The Lowry: A first taste of Uptown's newest restaurant, part 1

Blue Plate adds some edge

Blue Plate adds some edge

The latest neighborhood-tailored cafe from the prolific Blue Plate Company just opened in a former Hollywood Video near the corner of Franklin and Hennepin Avenue in Minneapolis. At the heart of the hip Uptown neighborhood, at the edge of Kenwood, the Wedge, and the rest of the electric enclaves that stitch together that famous neighborhood, the new restaurant leans forward and takes some style cues looking back. The smooth blond, cherry wood and sleek burnished metal lettering evoke the art deco style of the departed Uptown Bar. A blue gas light fireplace greets guests, and the etched concrete floor echoes the clicks of expensive heels. A sleek bar welcomes the thirsty, a stretch of comfortable booths seem set for family meals, and a rare, quiet, and bus-fume-free patio beckons in the back.

We met with owner Stephanie Shimp for a recent sunny morning breakfast, provided by the restaurant, to talk about their newest venture.

How is the Lowry different than the other Blue Plate restaurants?


It's a little edgier. We try to tailor each restaurant to the neighborhood that they're in. This is a little more Uptown, the menu has a little hint of gastro-pub--although this isn't a gastropub. It's just ... edgier. Like the soundtrack.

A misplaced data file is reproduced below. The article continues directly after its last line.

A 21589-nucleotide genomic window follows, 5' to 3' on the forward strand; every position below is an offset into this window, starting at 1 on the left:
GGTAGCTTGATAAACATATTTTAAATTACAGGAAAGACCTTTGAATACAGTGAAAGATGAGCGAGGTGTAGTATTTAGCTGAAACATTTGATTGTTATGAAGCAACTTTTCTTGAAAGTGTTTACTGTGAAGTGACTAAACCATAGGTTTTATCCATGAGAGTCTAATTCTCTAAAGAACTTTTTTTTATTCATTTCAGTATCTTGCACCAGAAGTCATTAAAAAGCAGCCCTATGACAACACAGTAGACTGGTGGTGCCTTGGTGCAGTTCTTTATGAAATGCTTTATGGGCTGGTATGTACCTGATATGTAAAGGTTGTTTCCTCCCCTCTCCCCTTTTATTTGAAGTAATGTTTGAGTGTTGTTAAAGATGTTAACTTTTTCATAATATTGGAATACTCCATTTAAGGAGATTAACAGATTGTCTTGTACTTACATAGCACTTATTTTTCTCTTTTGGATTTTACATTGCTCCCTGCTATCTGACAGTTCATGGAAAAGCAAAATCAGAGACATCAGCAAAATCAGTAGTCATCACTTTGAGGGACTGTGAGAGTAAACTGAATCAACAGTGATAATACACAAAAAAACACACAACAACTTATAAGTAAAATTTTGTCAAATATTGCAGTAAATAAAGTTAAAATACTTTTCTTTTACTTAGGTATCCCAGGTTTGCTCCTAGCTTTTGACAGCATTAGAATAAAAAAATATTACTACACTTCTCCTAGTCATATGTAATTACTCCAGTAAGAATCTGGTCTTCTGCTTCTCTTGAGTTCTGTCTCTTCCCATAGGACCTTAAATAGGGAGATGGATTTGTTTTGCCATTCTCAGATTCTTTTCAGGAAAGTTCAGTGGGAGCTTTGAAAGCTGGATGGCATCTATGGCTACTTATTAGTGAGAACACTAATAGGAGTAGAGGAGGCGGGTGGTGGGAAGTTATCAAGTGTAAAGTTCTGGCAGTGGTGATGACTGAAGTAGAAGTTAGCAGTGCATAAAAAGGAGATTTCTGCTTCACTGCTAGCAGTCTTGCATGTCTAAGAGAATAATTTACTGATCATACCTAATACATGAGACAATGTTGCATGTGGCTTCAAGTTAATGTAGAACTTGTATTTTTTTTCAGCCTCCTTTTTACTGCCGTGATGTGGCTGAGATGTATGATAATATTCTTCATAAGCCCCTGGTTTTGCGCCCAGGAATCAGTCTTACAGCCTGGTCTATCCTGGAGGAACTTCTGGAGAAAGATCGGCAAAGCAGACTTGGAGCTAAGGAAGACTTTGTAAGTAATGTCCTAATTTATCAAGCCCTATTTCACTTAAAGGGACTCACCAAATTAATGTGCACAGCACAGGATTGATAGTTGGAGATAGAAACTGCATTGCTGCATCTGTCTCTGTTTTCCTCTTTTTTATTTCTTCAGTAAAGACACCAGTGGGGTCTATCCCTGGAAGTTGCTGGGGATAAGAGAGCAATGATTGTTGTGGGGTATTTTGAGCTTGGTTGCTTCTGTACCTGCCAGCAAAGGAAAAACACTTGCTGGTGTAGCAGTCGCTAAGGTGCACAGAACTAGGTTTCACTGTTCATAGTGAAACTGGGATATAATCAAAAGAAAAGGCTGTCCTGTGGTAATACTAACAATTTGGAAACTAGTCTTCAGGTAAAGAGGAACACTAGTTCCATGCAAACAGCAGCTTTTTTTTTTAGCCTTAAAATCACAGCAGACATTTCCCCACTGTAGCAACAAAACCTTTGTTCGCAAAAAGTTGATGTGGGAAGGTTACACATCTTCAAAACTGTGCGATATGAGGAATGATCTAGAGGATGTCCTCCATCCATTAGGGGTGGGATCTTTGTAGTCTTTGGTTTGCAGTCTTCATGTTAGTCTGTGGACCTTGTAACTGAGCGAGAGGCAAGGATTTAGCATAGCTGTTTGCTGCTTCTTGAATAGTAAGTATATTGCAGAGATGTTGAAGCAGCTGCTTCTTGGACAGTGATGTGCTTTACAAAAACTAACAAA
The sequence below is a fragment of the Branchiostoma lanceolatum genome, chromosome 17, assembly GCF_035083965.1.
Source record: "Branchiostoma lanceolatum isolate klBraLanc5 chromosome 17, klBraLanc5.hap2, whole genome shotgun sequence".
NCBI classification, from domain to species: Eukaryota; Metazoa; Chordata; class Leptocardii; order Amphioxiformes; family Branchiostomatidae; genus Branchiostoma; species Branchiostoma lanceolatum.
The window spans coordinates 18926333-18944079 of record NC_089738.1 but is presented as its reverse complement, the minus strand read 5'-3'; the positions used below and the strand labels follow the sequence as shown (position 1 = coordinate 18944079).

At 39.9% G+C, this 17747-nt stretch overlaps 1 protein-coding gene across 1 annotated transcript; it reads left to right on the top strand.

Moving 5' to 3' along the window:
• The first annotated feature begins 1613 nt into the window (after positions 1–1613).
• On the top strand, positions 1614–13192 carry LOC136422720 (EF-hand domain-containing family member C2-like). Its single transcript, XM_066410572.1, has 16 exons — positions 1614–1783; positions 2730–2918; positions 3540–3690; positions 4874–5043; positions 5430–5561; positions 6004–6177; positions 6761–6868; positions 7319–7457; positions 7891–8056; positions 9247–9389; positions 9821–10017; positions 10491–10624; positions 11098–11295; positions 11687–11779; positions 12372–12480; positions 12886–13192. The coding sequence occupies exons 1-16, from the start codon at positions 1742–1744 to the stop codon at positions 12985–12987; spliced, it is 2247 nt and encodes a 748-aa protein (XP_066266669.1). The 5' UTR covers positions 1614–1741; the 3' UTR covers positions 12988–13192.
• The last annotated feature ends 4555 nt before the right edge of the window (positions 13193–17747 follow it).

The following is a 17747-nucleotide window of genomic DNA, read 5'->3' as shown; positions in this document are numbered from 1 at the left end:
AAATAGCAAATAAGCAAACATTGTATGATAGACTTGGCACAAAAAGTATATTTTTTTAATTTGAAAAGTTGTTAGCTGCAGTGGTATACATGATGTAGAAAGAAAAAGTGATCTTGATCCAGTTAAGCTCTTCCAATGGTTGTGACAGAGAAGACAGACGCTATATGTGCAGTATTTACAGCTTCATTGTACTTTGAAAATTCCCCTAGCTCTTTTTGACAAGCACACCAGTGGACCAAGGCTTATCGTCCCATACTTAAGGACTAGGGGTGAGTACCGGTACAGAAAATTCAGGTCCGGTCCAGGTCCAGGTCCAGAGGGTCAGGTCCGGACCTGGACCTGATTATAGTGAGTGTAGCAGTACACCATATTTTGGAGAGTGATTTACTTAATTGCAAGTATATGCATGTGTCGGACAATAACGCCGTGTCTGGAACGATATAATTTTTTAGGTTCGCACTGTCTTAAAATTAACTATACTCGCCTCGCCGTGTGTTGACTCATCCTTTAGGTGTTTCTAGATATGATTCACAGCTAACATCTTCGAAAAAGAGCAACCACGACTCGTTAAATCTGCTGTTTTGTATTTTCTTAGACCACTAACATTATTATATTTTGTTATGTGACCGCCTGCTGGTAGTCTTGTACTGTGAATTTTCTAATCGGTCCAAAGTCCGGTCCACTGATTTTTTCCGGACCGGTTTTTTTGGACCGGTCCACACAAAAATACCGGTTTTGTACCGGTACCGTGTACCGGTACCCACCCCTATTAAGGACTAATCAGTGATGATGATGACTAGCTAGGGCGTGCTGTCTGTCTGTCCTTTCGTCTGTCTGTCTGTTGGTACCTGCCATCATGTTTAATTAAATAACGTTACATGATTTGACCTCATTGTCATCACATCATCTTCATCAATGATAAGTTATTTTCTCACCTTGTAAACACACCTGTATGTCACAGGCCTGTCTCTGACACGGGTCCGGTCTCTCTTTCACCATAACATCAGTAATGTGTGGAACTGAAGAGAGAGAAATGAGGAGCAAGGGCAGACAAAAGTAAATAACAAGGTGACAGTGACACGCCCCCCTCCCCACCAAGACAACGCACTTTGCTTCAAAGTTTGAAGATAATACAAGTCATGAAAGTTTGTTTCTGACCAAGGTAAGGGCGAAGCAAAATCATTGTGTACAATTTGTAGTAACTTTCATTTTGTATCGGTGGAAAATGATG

Mason Jennings was playing first and now the Flaming Lips--awesome.
Yeah, I was here last night, and I just kept singing, it makes me so happy. David [Burley, Shimp's partner in the Blue Plate Company] came up with the soundtrack. Girl Talk, Elliot Smith... I think it's all what's on his iPod.

We wanted to get into Uptown for a long time. It's fun to have more of a bar. We have the small bar at Longfellow, a larger one in Edina, and this has a full bar. Families can still come here and be comfortable, as well as the apartment dwellers and hipsters.

What about an abandoned video store as a building appealed to you?
Location is important, it's better to have location and accessibility as a draw than a fully operational restaurant to walk into. A lot of times we end up pouring money into the renovations, that's just part of the deal. What we look for is somewhere with complementary businesses. I just love the block with the salon, Sebastian Joe's, and Patina. Patina has to think we're following them around town. And Liquor Lyle's has been a great neighbor.

Tell us more about the bar.  It's only 10:30 a,m, and already there are a few seats filled, a couple beers poured.
Jeff Rogers is our cheif bartender guy. He did the cocktail list, chose the spirits, did the training. We're not Bradstreet--we're not making all our own bitters and all that. We're doing classic cocktails. Trying to take everything up a notch, but still make it accessible and approachable. This is a neighborhood place, not something for only special occasions.

How late will the kitchen be serving food?
We're open every day from 6:30 to 2 a.m.  The kitchen is open until 1 a.m.  We also have happy hours, 3 to 6 p.m. as well as a late night, with a smaller late-night menu.

We also have a new app that launched this morning for all the Blue Plate restaurants. You can download it and it will let you access maps to the restaurants, menus, and allow users access to special discounts and loyalty rewards.

What has chef Dustin Pallansch added to the menu?
Dustin's been with Blue Plate for two years now. He came to us from the Strip Club in St. Paul. He has a great attention to detail and has been able to source some ingredients locally. A lot of things are made from scratch. He's contributed several items to the menu.

Part 2, tomorrow: a first look at the food